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Pilocarpine Eye Medications: Uses, Side Effects & More

Pilocarpine eye drops are used to treat certain kinds of glaucoma and to prepare the eye before surgery. In 2021, the FDA approved Vuity eye drops to treat age-related changes in vision. 

Pilocarpine is also used orally to treat dry mouth.

Pilocarpine Eye Drops vs. Oral Medication 

Eye drops are used to manage angle-closure glaucoma, most often until surgery is performed. 

Eye drops are also used before eye surgery to constrict the pupil after dilation. This is commonly used in ocular hypertension and primary open-angle glaucoma surgery. 

As an oral medication, pilocarpine tablets are used to treat dry mouth from radiation or Sjögren’s syndrome.

Brand Names for Pilocarpine

Common brand names for pilocarpine eye solution are Adsorbocarpine, Akarpine, Isopto Carpine, Ocu-Carpine, and Pilocar. Canadian brand names include Minims Pilocarpine 2 and Minims Pilocarpine 4. 

Vuity eye drops are the first eye drops to be approved by the FDA to treat presbyopia, age-related vision, and eye problems. The FDA approved these drops in November 2021.

The common brand name for pilocarpine eye gel is Pilocarpine HS.

The most common brand name for pilocarpine tablets is Salagen.

How to Use Pilocarpine

Eye Drops

Only use pilocarpine eye drops in your eyes. Follow your health care provider’s instructions, and be sure to use good hygiene when applying the eye drops.

  • Wash your hands before and after applying the eye solution.
  • Apply gentle pressure with your middle finger to the inner corner of your eye.
  • Tilt your head slightly back.
  • Use your index finger to delicately pull your lower eyelid back.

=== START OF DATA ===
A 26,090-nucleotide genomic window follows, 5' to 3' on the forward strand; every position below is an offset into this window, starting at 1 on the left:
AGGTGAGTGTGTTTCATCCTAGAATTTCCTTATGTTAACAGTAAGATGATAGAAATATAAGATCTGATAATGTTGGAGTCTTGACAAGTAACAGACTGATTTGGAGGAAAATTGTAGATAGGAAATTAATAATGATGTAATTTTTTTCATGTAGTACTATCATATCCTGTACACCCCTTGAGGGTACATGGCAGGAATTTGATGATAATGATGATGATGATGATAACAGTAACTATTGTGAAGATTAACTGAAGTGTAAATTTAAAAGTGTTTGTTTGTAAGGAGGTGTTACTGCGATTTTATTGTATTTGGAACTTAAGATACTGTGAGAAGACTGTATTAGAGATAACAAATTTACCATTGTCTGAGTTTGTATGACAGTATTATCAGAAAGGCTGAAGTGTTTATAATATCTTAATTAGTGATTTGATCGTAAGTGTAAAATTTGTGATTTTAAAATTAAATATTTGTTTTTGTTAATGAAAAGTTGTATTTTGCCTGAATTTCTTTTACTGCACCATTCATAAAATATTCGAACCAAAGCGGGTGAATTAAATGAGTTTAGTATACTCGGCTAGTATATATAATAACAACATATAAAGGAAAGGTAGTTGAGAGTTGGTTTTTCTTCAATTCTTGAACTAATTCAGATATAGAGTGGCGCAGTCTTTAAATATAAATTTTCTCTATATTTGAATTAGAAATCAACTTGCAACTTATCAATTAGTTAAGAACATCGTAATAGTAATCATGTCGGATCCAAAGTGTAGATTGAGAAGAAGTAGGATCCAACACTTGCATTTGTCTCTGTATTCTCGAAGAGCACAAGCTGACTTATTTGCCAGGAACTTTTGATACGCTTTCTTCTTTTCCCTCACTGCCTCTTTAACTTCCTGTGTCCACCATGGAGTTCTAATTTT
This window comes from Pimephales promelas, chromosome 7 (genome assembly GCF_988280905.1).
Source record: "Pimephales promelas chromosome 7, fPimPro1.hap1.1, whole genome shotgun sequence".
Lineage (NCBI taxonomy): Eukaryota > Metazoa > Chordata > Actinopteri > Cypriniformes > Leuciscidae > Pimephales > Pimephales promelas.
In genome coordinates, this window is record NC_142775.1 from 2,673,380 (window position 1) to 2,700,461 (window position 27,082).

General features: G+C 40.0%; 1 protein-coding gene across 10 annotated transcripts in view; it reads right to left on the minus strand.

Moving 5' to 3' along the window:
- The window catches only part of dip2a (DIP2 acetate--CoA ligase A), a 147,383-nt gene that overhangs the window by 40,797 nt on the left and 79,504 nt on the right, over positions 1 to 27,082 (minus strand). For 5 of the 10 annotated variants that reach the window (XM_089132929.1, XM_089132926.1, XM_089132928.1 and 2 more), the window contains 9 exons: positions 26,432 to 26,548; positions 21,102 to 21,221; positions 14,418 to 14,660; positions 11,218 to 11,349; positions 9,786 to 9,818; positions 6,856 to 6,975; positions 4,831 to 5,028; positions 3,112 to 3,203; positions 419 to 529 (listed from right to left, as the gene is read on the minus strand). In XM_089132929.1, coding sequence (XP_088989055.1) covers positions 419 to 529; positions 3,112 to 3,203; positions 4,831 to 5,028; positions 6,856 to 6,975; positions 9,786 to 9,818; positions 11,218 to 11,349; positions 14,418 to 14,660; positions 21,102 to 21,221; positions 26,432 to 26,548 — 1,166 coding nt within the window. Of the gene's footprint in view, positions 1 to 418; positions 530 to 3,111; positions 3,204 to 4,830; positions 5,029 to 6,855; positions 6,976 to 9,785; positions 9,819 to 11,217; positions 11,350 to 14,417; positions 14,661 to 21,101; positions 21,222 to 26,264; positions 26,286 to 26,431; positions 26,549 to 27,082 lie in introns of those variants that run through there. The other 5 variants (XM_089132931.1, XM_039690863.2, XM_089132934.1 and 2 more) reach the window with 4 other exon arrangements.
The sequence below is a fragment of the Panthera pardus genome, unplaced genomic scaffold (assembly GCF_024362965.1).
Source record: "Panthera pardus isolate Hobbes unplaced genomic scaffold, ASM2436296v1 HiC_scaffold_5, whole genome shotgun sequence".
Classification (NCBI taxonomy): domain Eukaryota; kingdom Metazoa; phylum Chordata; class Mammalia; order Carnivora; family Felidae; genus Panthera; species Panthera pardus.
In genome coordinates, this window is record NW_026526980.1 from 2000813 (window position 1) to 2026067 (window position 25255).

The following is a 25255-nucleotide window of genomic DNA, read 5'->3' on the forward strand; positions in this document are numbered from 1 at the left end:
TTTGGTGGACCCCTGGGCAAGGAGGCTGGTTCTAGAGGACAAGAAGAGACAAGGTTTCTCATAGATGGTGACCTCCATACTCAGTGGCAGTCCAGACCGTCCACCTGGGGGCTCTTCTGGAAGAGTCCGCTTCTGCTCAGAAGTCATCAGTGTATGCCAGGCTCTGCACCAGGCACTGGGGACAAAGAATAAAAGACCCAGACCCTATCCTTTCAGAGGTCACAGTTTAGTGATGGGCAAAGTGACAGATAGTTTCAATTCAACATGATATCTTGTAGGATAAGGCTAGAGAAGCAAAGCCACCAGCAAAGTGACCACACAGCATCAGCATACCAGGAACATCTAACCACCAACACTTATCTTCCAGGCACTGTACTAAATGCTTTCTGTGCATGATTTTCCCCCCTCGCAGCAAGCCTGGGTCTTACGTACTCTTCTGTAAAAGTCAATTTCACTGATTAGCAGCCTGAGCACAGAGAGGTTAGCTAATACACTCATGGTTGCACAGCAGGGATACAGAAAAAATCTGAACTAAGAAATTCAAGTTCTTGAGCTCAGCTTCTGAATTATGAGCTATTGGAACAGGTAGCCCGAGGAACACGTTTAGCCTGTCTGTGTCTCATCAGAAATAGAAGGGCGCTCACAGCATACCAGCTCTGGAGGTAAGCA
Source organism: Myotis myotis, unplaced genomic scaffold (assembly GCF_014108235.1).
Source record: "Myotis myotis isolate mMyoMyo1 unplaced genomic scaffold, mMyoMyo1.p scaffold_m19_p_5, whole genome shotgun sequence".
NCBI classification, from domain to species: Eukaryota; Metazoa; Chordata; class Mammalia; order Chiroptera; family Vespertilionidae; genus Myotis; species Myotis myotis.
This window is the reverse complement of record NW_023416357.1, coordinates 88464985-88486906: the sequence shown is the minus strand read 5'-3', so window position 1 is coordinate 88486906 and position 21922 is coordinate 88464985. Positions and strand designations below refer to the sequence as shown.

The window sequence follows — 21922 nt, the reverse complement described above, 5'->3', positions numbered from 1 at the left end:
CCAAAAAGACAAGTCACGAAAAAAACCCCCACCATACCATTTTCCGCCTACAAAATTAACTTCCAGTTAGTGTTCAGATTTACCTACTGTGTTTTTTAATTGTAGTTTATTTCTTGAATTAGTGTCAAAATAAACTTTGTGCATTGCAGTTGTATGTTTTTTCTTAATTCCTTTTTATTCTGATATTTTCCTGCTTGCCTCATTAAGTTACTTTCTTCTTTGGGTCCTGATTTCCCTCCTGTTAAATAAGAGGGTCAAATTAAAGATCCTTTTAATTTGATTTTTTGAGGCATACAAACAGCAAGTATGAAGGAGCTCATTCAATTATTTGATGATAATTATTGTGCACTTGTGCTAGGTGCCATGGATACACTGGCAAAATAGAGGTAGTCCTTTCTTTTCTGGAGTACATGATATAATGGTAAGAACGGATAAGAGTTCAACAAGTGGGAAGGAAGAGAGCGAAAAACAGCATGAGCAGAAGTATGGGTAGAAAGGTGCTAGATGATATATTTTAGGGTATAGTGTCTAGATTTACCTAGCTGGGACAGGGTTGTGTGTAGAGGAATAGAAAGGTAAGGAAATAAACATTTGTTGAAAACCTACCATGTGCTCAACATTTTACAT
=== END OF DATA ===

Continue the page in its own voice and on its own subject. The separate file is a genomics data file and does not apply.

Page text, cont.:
• Hold this open, forming a pouch for the solution.
  • Do not touch the dropper to any part of your eye or hand.
  • Squeeze the prescribed number of drops into the pouch.
  • Resist blinking for 30 seconds.
  • Close your eyes to allow the drops to spread.
  • Hold your eyes closed gently for 1 to 2 minutes.
  • Do not rub your eyes.

Eye Gel

Use the eye gel according to your prescription’s instructions. Follow these steps to apply the gel:

  • Wash your hands before and after using the gel.
  • Warm the ointment by holding the tube in your hand for a minute or so.
  • Squeeze out a bit of the gel and throw it away, as this first bit can be dry.
  • Look up, as you do when applying the eye drops.
  • Hold the tube above your eye without touching your eye or hands.
  • Squeeze a short section of ointment into your eye pouch.
  • Gently close your eyes to help spread the ointment.
  • Don’t rub your eyes.

Both the eye drops and eye gel should be sterile and clean. Avoid touching the dropper on your hands, eyes, or other surfaces. Put the cap on tightly. 

Don’t share these medications with anyone else. Also, don’t use the eye drops if they’ve changed color.

Side Effects

Some side effects of pilocarpine are bothersome but don’t require attention from a health care provider. They may include blurry vision and sensitivity to light. 

Additional side effects may include headache, dizziness, and fatigue. If you are concerned about these side effects, contact your doctor.

Serious side effects include burning, itching, and irritating sensations in the eye. Rare side effects include problems with breathing, vomiting, and irregular heartbeat. If you experience serious side effects, contact your doctor right away.

What to Avoid While Using Pilocarpine